My second idea for an alternative way to push community sprung from daily walks from Worcester Dining Commons to class after breakfast. For those who have not yet checked out the new Integrated Sciences Building (ISB), they are missing out on one of the nicest and newest academic buildings the campus has to offer. Clean, brightly lit and modern, ISB is an impressive addition for science majors. The most striking feature of ISB, for me however, is outside the building. Between where the building forms an elbow, there are two rows of cement cut into the side of the hill. Looking up onto a small slope as Orchard Hill beckons in the background, one cannot help but feel it would be a great stage for a musical performance, or any kind of performance. Once the weather gets warmer, why not hold performances or concerts by either school groups or independent groups?

The school’s offerings of such events are tightly constrained to regular plays and concerts held in the Fine Arts Center or the Mullins Center. Sure, the University offers its spring concert and brings other acts to the Mullins Center during the year, notably Jay-Z this year, but these are either catered to a small minority on campus or to such a large audience that the concert could just as well be at a regular venue, not in a University gym.

Why not seek out groups who want to perform and host them outside the ISB in its mini and natural amphitheater?

Make it a fundraiser, advertise it, just do something new and different. Showcase a movie outside against the giant backdrop of ISB with students allowed to relax on the hill. Granted, this would not work except for a few months in the spring and fall, but it would be something new and refreshing.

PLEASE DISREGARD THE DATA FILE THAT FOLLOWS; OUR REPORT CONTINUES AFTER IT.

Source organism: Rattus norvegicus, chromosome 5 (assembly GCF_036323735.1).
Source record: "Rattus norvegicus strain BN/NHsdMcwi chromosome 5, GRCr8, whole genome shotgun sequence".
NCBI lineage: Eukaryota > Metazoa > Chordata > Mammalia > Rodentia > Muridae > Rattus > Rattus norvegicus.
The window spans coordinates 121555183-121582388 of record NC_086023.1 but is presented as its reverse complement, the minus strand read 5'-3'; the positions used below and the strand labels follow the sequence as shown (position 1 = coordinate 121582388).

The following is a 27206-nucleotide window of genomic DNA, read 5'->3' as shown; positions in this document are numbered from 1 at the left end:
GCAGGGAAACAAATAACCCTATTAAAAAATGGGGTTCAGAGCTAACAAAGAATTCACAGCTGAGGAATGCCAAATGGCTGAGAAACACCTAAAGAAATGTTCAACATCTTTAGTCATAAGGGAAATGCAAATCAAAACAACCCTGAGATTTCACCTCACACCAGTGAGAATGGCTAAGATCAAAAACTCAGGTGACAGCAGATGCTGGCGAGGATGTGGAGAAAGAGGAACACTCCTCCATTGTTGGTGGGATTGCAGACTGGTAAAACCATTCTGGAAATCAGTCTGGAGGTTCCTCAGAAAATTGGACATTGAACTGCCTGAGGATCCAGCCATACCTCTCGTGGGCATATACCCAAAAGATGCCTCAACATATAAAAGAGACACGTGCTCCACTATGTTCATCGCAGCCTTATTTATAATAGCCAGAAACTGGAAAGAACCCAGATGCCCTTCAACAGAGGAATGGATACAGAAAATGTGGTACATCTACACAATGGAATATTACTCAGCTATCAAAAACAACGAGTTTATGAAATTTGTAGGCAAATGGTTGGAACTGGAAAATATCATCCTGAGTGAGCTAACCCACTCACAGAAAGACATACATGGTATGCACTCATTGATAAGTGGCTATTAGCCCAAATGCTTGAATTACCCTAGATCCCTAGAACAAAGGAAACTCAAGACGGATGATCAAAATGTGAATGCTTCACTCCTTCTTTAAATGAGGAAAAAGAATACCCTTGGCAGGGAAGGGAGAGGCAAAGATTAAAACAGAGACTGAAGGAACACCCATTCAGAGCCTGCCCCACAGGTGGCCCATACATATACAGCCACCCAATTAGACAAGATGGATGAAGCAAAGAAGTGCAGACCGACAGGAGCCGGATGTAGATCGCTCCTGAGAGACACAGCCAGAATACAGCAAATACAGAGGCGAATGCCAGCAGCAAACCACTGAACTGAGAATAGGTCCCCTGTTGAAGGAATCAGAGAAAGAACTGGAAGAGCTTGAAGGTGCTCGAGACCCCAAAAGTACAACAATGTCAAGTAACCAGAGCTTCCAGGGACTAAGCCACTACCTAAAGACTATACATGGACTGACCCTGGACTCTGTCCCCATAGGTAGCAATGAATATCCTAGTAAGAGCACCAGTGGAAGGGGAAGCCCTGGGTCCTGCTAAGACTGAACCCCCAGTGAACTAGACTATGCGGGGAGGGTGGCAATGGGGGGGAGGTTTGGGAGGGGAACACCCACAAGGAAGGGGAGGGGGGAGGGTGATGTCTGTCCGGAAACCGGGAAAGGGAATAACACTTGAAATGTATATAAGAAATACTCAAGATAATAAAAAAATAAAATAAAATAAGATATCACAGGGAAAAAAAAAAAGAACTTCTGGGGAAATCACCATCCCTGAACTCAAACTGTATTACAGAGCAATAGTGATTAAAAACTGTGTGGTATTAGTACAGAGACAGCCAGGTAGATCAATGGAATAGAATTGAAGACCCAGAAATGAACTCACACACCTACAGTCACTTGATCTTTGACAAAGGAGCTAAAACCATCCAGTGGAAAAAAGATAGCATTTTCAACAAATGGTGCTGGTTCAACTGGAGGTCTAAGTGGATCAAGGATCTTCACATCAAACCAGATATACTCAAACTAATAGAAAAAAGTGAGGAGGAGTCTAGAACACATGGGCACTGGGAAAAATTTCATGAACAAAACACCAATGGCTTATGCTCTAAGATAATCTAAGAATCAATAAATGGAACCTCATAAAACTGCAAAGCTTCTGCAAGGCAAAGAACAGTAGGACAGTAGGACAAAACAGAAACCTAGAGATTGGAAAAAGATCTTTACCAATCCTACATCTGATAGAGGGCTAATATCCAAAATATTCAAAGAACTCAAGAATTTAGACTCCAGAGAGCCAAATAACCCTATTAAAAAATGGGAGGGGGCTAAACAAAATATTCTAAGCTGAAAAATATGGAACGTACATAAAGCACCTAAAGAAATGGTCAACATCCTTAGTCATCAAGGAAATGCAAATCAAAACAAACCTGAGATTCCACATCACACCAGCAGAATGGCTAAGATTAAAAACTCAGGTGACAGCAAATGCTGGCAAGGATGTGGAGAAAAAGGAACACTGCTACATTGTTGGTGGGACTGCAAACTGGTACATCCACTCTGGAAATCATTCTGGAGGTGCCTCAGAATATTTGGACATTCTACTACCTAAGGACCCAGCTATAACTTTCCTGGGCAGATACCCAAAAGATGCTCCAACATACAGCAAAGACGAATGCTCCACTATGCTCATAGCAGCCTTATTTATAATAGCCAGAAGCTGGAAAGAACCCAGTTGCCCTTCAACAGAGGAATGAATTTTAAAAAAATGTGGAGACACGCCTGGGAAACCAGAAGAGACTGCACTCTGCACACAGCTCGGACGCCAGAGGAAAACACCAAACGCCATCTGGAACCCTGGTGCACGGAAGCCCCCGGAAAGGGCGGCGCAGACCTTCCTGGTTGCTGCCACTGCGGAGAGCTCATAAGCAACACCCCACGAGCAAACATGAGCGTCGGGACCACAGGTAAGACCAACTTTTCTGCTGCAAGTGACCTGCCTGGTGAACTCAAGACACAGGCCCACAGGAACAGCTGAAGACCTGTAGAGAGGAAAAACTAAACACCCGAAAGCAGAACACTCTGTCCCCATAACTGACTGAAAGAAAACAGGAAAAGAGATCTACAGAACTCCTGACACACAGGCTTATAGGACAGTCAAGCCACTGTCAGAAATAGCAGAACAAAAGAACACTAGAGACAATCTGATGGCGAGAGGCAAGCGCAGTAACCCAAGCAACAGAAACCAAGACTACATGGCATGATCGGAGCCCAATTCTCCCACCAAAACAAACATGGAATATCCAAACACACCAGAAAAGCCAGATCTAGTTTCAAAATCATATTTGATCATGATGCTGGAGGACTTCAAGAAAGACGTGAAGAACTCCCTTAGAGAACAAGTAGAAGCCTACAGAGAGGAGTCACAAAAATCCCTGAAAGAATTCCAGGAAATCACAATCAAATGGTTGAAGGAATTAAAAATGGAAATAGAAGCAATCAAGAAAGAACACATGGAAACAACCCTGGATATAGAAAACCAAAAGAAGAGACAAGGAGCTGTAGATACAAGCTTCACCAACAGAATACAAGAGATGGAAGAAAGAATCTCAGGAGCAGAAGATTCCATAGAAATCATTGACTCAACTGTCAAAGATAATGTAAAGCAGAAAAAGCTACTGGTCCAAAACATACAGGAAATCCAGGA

As a college town right next door to Northampton, Amherst must be surrounded by plenty of bands that would want to hang out and play some music on random nights. Tucked into the corner of the ISB, acoustics would form naturally, students could grab a seat on the grass and just relax. For an event to be successful, it does not need to attract throngs of students, but I know UMass-grown cover bands like the Sticky Bandits would appreciate any chance to play.

One might ask what the point of trying to have concerts or performances outside the ISB is, when they are held in the FAC or on certain parts of campus like Bowl Weekend up on Orchard Hill. These events are either badly marketed or put on distinctly for one particular part of the campus. A series of performances tied with a serious attempt at spreading the news, even just cards in the DCs, might do wonders for bringing students from all parts of campus to one central location for some music, a theatrical performance or a fundraiser. Again, the logistics might be out of hand; preventing drinking, getting the administration to go along with it, but it is just another of those out-of-the-ordinary events which might mix things up for the UMass community.

Nick Milano is a Collegian columnist. He can be reached at nmilano@student.umass.edu.